Cop in Scrabble Dictionary

Lookup Word Points and Definitions

What does cop mean? Is cop a Scrabble word?

How many points in Scrabble is cop worth? cop how many points in Words With Friends? What does cop mean? Get all these answers on this page.

Scrabble® and Words with Friends® points for cop

See how to calculate how many points for cop.

Is cop a Scrabble word?

Yes. The word cop is a Scrabble US word. The word cop is worth 7 points in Scrabble:

C3O1P3

Is cop a Scrabble UK word?

Yes. The word cop is a Scrabble UK word and has 7 points:

C3O1P3

Is cop a Words With Friends word?

Yes. The word cop is a Words With Friends word. The word cop is worth 9 points in Words With Friends (WWF):

C4O1P4

Our tools

Valid words made from Cop

You can make 3 words from 'cop' in our Scrabble US and Canada dictionary.


3 letters words from 'cop'

COP 7 

2 letters words from 'cop'

OP 4PO 4

All 3 letters words made out of cop

cop ocp cpo pco opc poc

Note: these 'words' (valid or invalid) are all the permutations of the word cop. These words are obtained by scrambling the letters in cop.

Definitions and meaning of cop

cop

Pronunciation

  • (Received Pronunciation) IPA(key): /kɒp/
  • Rhymes: -ɒp
  • (General American) IPA(key): /kɑp/
  • Rhymes: -ɑp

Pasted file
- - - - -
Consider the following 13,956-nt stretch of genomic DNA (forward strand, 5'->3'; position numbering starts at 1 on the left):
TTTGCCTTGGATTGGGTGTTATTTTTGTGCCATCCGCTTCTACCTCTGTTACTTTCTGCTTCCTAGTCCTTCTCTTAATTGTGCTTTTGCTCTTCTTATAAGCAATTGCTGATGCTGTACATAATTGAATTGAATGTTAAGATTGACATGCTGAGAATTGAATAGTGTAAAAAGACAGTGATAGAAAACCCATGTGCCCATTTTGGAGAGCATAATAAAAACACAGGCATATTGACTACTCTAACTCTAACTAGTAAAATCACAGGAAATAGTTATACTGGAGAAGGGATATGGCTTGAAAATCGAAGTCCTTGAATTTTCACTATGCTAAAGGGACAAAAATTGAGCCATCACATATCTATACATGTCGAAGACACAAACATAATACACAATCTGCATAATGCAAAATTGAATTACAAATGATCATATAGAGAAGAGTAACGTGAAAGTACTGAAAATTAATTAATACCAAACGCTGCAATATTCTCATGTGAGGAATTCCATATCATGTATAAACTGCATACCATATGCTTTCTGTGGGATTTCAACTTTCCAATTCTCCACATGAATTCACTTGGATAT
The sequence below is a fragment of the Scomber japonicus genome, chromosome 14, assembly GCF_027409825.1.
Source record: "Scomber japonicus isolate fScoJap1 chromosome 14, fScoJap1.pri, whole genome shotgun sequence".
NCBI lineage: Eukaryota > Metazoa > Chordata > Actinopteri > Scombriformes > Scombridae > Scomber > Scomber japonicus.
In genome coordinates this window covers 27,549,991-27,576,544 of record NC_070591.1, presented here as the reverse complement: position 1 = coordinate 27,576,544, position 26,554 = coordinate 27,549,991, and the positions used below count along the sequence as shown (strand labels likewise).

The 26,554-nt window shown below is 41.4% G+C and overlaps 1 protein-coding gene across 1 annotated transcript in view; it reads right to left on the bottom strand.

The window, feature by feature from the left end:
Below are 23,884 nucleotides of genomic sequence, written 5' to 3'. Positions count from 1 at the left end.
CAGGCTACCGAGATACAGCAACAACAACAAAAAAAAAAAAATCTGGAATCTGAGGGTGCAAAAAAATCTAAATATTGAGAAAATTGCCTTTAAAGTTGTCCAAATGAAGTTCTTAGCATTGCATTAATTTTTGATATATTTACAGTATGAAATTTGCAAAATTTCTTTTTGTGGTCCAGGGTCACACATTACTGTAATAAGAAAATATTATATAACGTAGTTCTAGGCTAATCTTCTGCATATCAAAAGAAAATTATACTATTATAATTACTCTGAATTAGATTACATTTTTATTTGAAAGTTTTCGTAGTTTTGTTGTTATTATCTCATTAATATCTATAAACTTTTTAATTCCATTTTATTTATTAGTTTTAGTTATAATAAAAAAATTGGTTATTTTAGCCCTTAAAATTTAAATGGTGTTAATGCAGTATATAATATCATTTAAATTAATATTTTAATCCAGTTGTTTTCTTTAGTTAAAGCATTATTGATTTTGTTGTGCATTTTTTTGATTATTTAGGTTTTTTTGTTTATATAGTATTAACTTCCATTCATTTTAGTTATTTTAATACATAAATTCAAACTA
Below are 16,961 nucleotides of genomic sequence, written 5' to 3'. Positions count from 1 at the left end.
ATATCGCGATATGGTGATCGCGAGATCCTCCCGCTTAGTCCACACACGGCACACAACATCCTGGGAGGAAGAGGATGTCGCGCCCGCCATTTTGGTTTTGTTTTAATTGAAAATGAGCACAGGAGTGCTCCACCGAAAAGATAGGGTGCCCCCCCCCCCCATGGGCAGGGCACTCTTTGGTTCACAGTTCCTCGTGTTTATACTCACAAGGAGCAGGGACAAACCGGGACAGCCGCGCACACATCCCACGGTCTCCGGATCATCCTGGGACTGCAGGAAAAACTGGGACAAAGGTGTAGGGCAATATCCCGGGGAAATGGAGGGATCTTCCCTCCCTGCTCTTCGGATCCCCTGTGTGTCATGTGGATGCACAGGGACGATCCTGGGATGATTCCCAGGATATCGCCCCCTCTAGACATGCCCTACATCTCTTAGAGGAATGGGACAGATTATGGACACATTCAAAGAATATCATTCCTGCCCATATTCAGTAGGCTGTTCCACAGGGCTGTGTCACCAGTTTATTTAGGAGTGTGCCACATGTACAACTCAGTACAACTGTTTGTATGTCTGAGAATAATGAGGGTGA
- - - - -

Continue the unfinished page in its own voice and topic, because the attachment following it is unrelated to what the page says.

Etymology 1

From Middle English coppe, from Old English *coppe, as in ātorcoppe (spider, literally venom head), from Old English copp (top, summit, head), from Proto-Germanic *kuppaz (vault, round vessel, head), from Proto-Indo-European *gū- (to bend, curve). Cognate with Middle Dutch koppe, kobbe (spider). More at cobweb.

Noun

cop (plural cops)

  1. (obsolete) A spider.

Etymology 2

Uncertain. Perhaps from Old English copian (to plunder; pillage; steal); or possibly from Middle French caper (to capture), from Latin capiō (to seize, to grasp); or possibly from Dutch kapen (to seize, to hijack), from Old Frisian kāpia (to buy). Compare also Middle English copen (to buy), from Middle Dutch copen.

Verb

cop (third-person singular simple present cops, present participle copping, simple past and past participle copped)

  1. (transitive, formerly dialect, now informal) To obtain, to purchase (as in drugs), to get hold of, to take.
    • 1995, Norman L. Russell, ‎Doug Grad, Suicide Charlie: A Vietnam War Story (page 191)
      He sold me a bulging paper sack full of Cambodian Red for two dolla' MPC. A strange experience, copping from a kid, but it was righteous weed.
    • 2005, Martin Torgoff, Can't Find My Way Home, Simon & Schuster, page 10:
      Heroin appeared on the streets of our town for the first time, and Innie watched helplessly as his sixteen-year-old brother began taking the train to Harlem to cop smack.
  2. (transitive) To (be forced to) take; to receive; to shoulder; to bear, especially blame or punishment for a particular instance of wrongdoing.
    When caught, he would often cop a vicious blow from his father
  3. (transitive, trainspotting, slang) To see and record a railway locomotive for the first time.